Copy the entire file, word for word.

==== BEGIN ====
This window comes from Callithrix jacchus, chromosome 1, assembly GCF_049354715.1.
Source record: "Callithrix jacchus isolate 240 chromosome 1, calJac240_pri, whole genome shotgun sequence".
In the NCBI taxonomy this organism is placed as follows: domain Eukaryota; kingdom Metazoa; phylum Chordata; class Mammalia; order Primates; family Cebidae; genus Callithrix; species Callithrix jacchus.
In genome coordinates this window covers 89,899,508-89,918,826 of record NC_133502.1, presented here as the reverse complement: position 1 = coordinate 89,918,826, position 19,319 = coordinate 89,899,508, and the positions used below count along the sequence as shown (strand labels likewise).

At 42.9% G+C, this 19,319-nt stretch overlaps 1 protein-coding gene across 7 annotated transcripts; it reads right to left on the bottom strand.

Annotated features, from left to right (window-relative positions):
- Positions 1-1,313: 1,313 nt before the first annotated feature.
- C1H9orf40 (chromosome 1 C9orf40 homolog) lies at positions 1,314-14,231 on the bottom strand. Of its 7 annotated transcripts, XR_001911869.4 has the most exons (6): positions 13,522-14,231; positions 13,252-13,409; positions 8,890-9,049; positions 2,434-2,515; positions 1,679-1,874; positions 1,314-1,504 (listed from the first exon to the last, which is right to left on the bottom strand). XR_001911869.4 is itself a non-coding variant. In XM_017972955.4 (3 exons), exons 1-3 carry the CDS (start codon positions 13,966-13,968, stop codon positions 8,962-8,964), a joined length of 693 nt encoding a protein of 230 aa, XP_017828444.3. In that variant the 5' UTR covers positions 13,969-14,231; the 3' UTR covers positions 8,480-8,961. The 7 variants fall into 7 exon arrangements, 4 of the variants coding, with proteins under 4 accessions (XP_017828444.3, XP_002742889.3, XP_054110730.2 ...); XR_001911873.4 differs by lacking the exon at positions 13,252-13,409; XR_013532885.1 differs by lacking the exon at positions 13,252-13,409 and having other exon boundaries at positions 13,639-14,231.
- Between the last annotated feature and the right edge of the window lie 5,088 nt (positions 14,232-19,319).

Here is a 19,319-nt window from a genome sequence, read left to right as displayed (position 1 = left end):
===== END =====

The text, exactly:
This window comes from Callithrix jacchus, chromosome 1, assembly GCF_049354715.1.
Source record: "Callithrix jacchus isolate 240 chromosome 1, calJac240_pri, whole genome shotgun sequence".
In the NCBI taxonomy this organism is placed as follows: domain Eukaryota; kingdom Metazoa; phylum Chordata; class Mammalia; order Primates; family Cebidae; genus Callithrix; species Callithrix jacchus.
In genome coordinates this window covers 89,899,508-89,918,826 of record NC_133502.1, presented here as the reverse complement: position 1 = coordinate 89,918,826, position 19,319 = coordinate 89,899,508, and the positions used below count along the sequence as shown (strand labels likewise).

At 42.9% G+C, this 19,319-nt stretch overlaps 1 protein-coding gene across 7 annotated transcripts; it reads right to left on the bottom strand.

Annotated features, from left to right (window-relative positions):
- Positions 1-1,313: 1,313 nt before the first annotated feature.
- C1H9orf40 (chromosome 1 C9orf40 homolog) lies at positions 1,314-14,231 on the bottom strand. Of its 7 annotated transcripts, XR_001911869.4 has the most exons (6): positions 13,522-14,231; positions 13,252-13,409; positions 8,890-9,049; positions 2,434-2,515; positions 1,679-1,874; positions 1,314-1,504 (listed from the first exon to the last, which is right to left on the bottom strand). XR_001911869.4 is itself a non-coding variant. In XM_017972955.4 (3 exons), exons 1-3 carry the CDS (start codon positions 13,966-13,968, stop codon positions 8,962-8,964), a joined length of 693 nt encoding a protein of 230 aa, XP_017828444.3. In that variant the 5' UTR covers positions 13,969-14,231; the 3' UTR covers positions 8,480-8,961. The 7 variants fall into 7 exon arrangements, 4 of the variants coding, with proteins under 4 accessions (XP_017828444.3, XP_002742889.3, XP_054110730.2 ...); XR_001911873.4 differs by lacking the exon at positions 13,252-13,409; XR_013532885.1 differs by lacking the exon at positions 13,252-13,409 and having other exon boundaries at positions 13,639-14,231.
- Between the last annotated feature and the right edge of the window lie 5,088 nt (positions 14,232-19,319).

Here is a 19,319-nt window from a genome sequence, read left to right as displayed (position 1 = left end):